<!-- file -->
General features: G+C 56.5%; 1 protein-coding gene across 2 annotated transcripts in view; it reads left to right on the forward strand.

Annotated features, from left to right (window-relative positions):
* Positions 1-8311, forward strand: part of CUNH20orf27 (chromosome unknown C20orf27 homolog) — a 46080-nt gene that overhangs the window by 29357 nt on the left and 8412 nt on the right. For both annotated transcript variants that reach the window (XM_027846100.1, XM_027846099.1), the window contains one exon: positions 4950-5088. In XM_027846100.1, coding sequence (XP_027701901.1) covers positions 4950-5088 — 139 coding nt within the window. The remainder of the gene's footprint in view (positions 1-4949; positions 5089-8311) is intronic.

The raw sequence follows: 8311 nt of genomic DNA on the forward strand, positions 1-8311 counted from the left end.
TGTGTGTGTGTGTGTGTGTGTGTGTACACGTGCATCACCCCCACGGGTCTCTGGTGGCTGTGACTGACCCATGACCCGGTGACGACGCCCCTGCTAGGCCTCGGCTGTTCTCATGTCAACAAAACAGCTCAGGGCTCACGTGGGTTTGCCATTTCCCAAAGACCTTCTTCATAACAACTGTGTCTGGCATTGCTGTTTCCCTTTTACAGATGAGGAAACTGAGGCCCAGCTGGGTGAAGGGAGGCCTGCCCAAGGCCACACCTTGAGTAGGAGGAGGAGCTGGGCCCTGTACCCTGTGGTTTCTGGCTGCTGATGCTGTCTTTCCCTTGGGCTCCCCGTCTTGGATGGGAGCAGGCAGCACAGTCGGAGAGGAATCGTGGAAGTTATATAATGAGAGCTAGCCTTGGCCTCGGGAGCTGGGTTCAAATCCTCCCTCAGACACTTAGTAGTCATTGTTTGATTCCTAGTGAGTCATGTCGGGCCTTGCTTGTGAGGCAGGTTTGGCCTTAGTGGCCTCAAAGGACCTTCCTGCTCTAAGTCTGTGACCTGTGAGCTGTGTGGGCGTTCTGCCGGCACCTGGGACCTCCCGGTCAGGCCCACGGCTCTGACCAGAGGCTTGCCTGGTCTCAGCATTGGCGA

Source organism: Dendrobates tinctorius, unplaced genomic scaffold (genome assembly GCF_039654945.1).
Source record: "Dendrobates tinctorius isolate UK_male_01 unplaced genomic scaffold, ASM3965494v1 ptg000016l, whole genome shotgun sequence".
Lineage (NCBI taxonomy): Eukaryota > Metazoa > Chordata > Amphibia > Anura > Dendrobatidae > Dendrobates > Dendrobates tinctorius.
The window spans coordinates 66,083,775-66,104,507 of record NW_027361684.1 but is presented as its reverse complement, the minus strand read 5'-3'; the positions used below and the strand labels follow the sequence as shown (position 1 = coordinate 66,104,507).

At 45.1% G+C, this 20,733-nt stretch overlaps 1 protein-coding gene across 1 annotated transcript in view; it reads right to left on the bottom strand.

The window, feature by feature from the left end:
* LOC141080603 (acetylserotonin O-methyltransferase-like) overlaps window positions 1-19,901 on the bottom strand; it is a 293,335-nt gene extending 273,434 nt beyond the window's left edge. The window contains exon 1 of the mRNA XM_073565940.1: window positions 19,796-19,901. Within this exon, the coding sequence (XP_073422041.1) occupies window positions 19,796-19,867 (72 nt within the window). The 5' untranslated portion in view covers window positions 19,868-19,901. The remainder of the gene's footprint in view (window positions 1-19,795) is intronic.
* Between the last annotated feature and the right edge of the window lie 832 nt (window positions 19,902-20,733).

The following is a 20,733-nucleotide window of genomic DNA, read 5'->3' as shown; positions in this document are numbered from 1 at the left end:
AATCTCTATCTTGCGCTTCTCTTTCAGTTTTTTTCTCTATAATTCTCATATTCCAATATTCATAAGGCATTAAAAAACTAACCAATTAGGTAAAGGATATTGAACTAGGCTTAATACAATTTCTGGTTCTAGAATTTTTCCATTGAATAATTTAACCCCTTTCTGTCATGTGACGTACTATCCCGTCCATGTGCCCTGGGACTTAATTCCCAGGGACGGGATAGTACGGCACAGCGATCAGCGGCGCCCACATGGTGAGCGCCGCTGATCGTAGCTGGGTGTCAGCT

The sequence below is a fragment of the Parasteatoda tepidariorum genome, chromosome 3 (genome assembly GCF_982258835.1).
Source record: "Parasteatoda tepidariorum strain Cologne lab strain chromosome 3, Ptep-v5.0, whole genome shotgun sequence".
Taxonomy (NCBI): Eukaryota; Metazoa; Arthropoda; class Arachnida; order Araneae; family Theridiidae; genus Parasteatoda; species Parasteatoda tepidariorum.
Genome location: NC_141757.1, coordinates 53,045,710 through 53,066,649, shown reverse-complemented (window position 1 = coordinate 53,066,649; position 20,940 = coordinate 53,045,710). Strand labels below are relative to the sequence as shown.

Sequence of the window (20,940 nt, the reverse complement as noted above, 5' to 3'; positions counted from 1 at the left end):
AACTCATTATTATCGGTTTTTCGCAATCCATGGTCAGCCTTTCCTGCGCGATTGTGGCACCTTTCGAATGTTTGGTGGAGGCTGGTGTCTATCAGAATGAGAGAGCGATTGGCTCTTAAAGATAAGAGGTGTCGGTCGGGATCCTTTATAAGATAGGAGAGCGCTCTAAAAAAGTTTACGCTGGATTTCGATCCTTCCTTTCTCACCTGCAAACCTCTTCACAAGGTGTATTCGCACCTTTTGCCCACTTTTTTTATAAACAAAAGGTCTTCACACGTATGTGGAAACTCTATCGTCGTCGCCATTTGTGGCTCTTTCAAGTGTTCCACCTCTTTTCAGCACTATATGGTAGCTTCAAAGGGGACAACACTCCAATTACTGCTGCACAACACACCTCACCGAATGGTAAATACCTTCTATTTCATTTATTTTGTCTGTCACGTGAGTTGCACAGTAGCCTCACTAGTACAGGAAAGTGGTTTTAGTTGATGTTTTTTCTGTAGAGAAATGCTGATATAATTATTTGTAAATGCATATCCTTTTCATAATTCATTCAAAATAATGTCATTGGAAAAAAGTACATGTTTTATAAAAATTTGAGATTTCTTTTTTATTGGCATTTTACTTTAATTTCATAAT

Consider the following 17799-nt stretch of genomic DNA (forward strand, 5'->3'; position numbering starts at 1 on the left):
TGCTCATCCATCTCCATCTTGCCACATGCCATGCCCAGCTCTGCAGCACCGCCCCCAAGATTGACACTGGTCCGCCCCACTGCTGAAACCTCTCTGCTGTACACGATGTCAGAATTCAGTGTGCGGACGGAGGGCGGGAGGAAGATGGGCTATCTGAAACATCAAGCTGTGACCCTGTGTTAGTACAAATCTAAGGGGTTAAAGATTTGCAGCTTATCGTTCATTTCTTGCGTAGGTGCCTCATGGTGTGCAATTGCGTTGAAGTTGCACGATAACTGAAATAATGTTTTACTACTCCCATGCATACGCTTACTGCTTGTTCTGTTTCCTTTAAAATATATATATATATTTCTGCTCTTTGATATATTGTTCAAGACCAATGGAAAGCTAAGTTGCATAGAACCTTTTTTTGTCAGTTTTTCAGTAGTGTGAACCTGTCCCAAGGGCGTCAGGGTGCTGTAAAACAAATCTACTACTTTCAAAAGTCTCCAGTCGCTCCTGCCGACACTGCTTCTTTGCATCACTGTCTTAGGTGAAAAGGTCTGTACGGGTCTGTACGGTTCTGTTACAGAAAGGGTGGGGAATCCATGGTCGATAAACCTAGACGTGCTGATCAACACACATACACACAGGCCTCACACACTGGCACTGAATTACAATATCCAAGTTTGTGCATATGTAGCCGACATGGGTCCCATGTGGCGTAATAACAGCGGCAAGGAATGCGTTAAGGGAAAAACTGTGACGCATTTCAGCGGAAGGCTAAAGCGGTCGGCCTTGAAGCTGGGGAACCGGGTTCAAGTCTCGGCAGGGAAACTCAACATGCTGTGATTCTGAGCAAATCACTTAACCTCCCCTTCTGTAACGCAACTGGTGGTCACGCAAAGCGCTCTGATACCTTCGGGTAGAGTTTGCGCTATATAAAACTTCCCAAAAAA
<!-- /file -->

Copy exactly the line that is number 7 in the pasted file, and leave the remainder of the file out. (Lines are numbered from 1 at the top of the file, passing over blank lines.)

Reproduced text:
Source record: "Dendrobates tinctorius isolate UK_male_01 unplaced genomic scaffold, ASM3965494v1 ptg000016l, whole genome shotgun sequence".